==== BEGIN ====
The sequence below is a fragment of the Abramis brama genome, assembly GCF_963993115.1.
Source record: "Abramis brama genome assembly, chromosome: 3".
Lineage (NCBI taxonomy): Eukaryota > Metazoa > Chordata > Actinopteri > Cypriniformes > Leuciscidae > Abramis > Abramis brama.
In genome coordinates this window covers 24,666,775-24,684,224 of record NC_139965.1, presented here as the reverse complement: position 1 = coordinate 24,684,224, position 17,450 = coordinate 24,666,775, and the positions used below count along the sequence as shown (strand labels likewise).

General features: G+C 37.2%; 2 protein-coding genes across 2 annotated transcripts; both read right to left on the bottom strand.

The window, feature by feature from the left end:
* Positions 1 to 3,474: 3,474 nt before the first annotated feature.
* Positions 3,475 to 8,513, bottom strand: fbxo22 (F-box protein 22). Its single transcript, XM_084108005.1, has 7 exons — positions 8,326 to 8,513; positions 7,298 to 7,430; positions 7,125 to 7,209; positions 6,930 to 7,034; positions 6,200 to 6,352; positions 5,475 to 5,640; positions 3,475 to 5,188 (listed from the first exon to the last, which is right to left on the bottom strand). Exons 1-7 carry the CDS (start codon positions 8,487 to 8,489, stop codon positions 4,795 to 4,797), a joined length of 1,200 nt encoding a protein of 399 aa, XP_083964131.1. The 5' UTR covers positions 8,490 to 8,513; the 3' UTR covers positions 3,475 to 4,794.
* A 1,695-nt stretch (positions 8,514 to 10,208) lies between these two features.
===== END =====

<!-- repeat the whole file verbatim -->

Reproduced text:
The sequence below is a fragment of the Abramis brama genome, assembly GCF_963993115.1.
Source record: "Abramis brama genome assembly, chromosome: 3".
Lineage (NCBI taxonomy): Eukaryota > Metazoa > Chordata > Actinopteri > Cypriniformes > Leuciscidae > Abramis > Abramis brama.
In genome coordinates this window covers 24,666,775-24,684,224 of record NC_139965.1, presented here as the reverse complement: position 1 = coordinate 24,684,224, position 17,450 = coordinate 24,666,775, and the positions used below count along the sequence as shown (strand labels likewise).

General features: G+C 37.2%; 2 protein-coding genes across 2 annotated transcripts; both read right to left on the bottom strand.

The window, feature by feature from the left end:
* Positions 1 to 3,474: 3,474 nt before the first annotated feature.
* Positions 3,475 to 8,513, bottom strand: fbxo22 (F-box protein 22). Its single transcript, XM_084108005.1, has 7 exons — positions 8,326 to 8,513; positions 7,298 to 7,430; positions 7,125 to 7,209; positions 6,930 to 7,034; positions 6,200 to 6,352; positions 5,475 to 5,640; positions 3,475 to 5,188 (listed from the first exon to the last, which is right to left on the bottom strand). Exons 1-7 carry the CDS (start codon positions 8,487 to 8,489, stop codon positions 4,795 to 4,797), a joined length of 1,200 nt encoding a protein of 399 aa, XP_083964131.1. The 5' UTR covers positions 8,490 to 8,513; the 3' UTR covers positions 3,475 to 4,794.
* A 1,695-nt stretch (positions 8,514 to 10,208) lies between these two features.